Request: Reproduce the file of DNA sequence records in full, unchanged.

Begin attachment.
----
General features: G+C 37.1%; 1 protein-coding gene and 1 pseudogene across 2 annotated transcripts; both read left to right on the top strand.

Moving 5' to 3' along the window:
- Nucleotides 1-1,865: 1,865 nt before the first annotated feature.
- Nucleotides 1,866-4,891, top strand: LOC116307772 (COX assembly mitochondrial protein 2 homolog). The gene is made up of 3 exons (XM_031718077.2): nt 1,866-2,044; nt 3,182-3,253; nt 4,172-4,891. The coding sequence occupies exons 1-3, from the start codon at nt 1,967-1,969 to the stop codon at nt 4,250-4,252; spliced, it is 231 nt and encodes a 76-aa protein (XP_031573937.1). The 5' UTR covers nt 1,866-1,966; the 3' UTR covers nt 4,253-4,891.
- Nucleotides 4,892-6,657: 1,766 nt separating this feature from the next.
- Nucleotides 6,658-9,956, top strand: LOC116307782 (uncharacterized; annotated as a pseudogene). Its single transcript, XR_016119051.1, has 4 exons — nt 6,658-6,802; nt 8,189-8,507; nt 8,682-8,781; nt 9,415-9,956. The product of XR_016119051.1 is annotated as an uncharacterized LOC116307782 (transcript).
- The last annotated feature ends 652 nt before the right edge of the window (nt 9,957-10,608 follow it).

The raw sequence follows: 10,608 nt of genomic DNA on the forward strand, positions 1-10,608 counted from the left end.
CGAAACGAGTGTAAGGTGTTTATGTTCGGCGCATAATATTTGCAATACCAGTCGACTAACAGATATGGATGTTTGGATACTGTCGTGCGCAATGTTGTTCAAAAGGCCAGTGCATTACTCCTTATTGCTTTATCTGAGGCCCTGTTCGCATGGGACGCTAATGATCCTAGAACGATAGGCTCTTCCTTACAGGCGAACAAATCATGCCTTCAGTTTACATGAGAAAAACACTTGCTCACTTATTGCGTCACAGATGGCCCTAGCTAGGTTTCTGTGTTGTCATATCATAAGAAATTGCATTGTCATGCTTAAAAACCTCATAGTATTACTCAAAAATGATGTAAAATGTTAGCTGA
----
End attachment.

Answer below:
General features: G+C 37.1%; 1 protein-coding gene and 1 pseudogene across 2 annotated transcripts; both read left to right on the top strand.

Moving 5' to 3' along the window:
- Nucleotides 1-1,865: 1,865 nt before the first annotated feature.
- Nucleotides 1,866-4,891, top strand: LOC116307772 (COX assembly mitochondrial protein 2 homolog). The gene is made up of 3 exons (XM_031718077.2): nt 1,866-2,044; nt 3,182-3,253; nt 4,172-4,891. The coding sequence occupies exons 1-3, from the start codon at nt 1,967-1,969 to the stop codon at nt 4,250-4,252; spliced, it is 231 nt and encodes a 76-aa protein (XP_031573937.1). The 5' UTR covers nt 1,866-1,966; the 3' UTR covers nt 4,253-4,891.
- Nucleotides 4,892-6,657: 1,766 nt separating this feature from the next.
- Nucleotides 6,658-9,956, top strand: LOC116307782 (uncharacterized; annotated as a pseudogene). Its single transcript, XR_016119051.1, has 4 exons — nt 6,658-6,802; nt 8,189-8,507; nt 8,682-8,781; nt 9,415-9,956. The product of XR_016119051.1 is annotated as an uncharacterized LOC116307782 (transcript).
- The last annotated feature ends 652 nt before the right edge of the window (nt 9,957-10,608 follow it).

The raw sequence follows: 10,608 nt of genomic DNA on the forward strand, positions 1-10,608 counted from the left end.
CGAAACGAGTGTAAGGTGTTTATGTTCGGCGCATAATATTTGCAATACCAGTCGACTAACAGATATGGATGTTTGGATACTGTCGTGCGCAATGTTGTTCAAAAGGCCAGTGCATTACTCCTTATTGCTTTATCTGAGGCCCTGTTCGCATGGGACGCTAATGATCCTAGAACGATAGGCTCTTCCTTACAGGCGAACAAATCATGCCTTCAGTTTACATGAGAAAAACACTTGCTCACTTATTGCGTCACAGATGGCCCTAGCTAGGTTTCTGTGTTGTCATATCATAAGAAATTGCATTGTCATGCTTAAAAACCTCATAGTATTACTCAAAAATGATGTAAAATGTTAGCTGA